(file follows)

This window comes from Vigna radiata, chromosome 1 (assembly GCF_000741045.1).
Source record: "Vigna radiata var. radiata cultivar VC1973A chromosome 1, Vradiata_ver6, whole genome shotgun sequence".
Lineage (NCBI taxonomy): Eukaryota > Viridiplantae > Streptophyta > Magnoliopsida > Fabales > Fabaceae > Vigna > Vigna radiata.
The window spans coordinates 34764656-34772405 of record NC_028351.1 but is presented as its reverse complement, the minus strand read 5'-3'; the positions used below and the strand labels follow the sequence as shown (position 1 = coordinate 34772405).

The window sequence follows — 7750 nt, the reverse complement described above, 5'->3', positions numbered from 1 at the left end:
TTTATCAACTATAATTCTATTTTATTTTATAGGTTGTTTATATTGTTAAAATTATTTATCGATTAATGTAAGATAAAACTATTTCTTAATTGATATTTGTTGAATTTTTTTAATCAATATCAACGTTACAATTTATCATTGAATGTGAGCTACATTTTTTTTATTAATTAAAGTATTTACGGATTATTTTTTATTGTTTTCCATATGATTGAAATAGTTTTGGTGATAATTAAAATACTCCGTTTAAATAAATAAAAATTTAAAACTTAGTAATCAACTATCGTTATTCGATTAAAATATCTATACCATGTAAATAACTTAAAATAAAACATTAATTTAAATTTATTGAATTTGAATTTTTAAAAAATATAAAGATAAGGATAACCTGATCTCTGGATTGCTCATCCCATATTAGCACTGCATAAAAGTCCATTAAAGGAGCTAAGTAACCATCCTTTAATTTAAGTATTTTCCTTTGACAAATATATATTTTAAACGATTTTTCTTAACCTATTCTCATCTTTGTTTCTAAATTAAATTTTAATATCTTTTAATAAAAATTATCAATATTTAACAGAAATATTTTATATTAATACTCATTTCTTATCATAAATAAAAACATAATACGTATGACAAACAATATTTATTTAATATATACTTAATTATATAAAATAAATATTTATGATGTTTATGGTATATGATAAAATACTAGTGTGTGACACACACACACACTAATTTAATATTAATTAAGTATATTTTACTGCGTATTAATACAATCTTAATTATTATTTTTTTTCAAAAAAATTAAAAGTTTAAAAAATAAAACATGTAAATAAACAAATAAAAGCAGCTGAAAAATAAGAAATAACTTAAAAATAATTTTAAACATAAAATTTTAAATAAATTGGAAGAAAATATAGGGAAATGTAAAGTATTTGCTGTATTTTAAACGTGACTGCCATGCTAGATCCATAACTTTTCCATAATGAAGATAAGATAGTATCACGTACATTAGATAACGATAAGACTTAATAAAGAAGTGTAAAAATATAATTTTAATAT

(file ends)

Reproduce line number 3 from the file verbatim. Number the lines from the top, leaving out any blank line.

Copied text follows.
Lineage (NCBI taxonomy): Eukaryota > Viridiplantae > Streptophyta > Magnoliopsida > Fabales > Fabaceae > Vigna > Vigna radiata.